Micro-Projects

I believe that to be a successful well-versed designer, it's best to understand and explore the complexities of other disciplines as well.

Goal of This Page

This section will focus on smaller projects that I worked on which I'm proud of but didn't quite make it to the front page.

Re-Evaluating Amazon's Privacy Design

Summary:

For this project I reviewed literature in protection of privacy principles and analyzed Amazon.com through a privacy-centric lens and their privacy control settings. I then introduce a new central page for controlling privacy settings in order to improve the transparency and intervenability of a person's Amazon account.

Read more about it on my medium post

Interaction Prototype Video

Workday™: Mini-Case Study

Summary:

I created a visual that highlights how the account creation process makes the user-experience difficult and what can be done to improve it. I propose a simple solution using usability heuristics and design standards as some guidelines. See gifs of the problem and the final solution.

Read more about it on my medium post

Current Problem

A gif of the problem of creating an account with no password information.

Proposed Solution

the soltuon by using design usability heuristics

The Problem

The problem is that Workday’s account creation system makes understanding the password requirements very difficult by hiding them until a user fails to enter the correct password structure. This leads the user to spend additional time and enter the password again. In sum, it's frustrating to enter a complex password twice!

The Solution

Using basic usability heuristics (eg. Neilson Heuristics and The Understanding Group's Heuristics) and design standards, presenting the required information (eg. password requirements) and password strength upfront will reduce errors which can reduce frustration, improve the speed of the form submission and reduce abandonment.

Sketches

A sketch I made of the current login screen. Used my Microsoft Surface and Pen.
A sketch I made of how I envision the proposed solution would look like. Used my Microsoft Surface and Pen.

Final Screens with Comments

By providing informational indicators and showing the status of the system, maybe you too can avoid errors!
An informational guide of requirements goes a long way. Especially for users that have no guidance and have to guess the requirements.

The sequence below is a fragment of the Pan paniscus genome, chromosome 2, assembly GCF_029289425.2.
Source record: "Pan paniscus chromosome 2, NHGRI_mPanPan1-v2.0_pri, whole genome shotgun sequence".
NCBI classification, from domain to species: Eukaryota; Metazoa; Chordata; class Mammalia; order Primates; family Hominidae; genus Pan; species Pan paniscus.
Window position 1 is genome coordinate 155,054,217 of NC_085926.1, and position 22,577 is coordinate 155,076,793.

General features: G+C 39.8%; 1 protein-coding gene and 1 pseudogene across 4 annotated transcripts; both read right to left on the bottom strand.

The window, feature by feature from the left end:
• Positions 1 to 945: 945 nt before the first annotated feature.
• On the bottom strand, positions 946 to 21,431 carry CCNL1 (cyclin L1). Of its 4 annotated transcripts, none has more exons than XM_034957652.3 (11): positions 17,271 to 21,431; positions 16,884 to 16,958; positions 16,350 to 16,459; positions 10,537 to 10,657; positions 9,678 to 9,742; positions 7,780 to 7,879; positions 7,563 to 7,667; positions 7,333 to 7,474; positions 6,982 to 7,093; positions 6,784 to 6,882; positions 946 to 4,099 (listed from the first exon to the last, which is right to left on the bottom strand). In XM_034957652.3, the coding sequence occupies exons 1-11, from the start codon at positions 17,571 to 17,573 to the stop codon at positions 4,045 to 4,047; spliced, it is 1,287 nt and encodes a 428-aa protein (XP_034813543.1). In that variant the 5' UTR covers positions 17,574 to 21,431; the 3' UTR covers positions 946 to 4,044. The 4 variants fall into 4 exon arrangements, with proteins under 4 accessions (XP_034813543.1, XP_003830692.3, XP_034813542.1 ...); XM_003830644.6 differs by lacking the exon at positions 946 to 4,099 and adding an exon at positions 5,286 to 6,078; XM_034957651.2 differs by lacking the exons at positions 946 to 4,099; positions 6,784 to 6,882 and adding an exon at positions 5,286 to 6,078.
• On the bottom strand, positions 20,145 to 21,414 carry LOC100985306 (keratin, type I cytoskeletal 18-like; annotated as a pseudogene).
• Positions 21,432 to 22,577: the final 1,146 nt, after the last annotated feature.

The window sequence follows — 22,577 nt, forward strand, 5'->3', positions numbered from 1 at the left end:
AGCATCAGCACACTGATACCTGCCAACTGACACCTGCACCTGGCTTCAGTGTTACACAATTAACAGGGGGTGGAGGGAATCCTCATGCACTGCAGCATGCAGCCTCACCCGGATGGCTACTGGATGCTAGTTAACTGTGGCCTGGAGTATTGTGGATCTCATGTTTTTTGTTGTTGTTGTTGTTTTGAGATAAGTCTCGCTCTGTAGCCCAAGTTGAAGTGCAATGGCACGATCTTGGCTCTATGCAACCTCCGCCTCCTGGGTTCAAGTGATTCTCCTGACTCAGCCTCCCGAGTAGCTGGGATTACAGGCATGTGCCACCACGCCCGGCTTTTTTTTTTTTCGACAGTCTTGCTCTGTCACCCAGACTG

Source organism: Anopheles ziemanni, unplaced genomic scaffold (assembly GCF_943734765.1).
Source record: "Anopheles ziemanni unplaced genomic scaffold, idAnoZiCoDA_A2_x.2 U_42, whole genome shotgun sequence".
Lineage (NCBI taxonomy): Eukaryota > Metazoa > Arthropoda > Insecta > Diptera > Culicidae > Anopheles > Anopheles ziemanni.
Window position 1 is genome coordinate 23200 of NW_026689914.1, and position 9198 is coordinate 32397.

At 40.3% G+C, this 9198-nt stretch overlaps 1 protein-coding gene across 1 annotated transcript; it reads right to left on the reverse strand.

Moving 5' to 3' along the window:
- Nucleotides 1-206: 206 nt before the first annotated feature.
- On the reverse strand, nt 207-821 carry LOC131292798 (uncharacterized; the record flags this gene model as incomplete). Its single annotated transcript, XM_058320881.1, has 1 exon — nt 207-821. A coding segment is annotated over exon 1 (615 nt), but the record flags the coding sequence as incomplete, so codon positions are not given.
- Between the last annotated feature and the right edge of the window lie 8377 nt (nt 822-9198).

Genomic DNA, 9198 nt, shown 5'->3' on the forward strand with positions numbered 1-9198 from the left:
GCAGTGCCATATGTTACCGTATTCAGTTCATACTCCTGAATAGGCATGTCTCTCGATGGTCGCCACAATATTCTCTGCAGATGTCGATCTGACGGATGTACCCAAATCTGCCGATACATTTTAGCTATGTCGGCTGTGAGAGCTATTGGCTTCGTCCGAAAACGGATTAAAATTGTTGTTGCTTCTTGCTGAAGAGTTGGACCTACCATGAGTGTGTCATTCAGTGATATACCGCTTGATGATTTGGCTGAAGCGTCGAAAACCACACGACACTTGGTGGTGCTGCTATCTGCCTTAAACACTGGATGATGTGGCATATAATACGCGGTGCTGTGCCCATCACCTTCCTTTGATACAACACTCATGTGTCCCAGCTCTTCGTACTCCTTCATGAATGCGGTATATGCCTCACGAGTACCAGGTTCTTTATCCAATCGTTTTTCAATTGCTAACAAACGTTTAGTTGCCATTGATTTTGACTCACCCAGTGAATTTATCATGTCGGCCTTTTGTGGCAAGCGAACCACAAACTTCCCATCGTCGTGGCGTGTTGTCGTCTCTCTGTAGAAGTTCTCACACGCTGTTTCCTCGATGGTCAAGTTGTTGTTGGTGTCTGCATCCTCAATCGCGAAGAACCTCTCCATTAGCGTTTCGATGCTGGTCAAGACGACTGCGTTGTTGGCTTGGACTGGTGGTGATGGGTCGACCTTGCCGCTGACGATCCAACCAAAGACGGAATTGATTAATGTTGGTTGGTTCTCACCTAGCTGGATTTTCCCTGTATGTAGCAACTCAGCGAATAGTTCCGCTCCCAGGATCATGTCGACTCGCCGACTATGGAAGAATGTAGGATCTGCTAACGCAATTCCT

A simple checkmark solves the issue of having to remember if the keys they entered were exactly the same as the previous complex password requirement.

Super Fruit Fighter

Description:

A retro style top-down shooter without any fluff. A game that combines never-ending fruit to shoot and bad alien ships that are targeting you!

Screens:

Version 1 Screenshot of Version 1 of the game. Pretty plain with only one fruit to destroy.
Version 2. Another Screenshot with added more fruit and enemy ships to defend against. Added a better background and some nice trees.
Version 2. Another Screenshot with added more fruit and enemy ships to defend against. Added a better background and some nice trees.
Version 2. Another Screenshot with added more fruit and enemy ships to defend against. Added a better background and some nice trees.

Goal:

Since this was my first project, I wanted to create something that reminded me of some of the games I played growing up. Furthermore, I wanted to focus on the basics of Unity and C# for this project. Therefore, I took advantage of the Unity store for many of the assets in the game.

Learned Objectives:

After an extensive 40 hours of working on this game, I had learned quite a lot. First, I spent more time optimizing the user experience of the game than I did actually making the game. Furthermore, it is remarkably inspiring to experience first-hand, the wealth of knowledge and resources that are available to learn something new online. I honestly couldn’t have done it without the outstanding documentation provided through Unity Technology and YouTube. I had also learned what it takes to take a game from conception and ideation to submitting a game on the Apple App store.

Pain Points:

Although I didn’t fail in many places during this development, I did struggle in trying to make some of the basic stuff to work. One of the most difficult things I had with was improving the touch interaction with the player ship. I never felt comfortable with the way the ship responded to the player interactions. After spending some time on it, I agreed to come back to this issue at a later time.

Another area I had wished I did a better job at was making the graphics and visual style of the game more concise. I had the intent of mimicking the style of games like Crossyroad but came short of that goal. Perhaps in a later iteration, I will come back to this.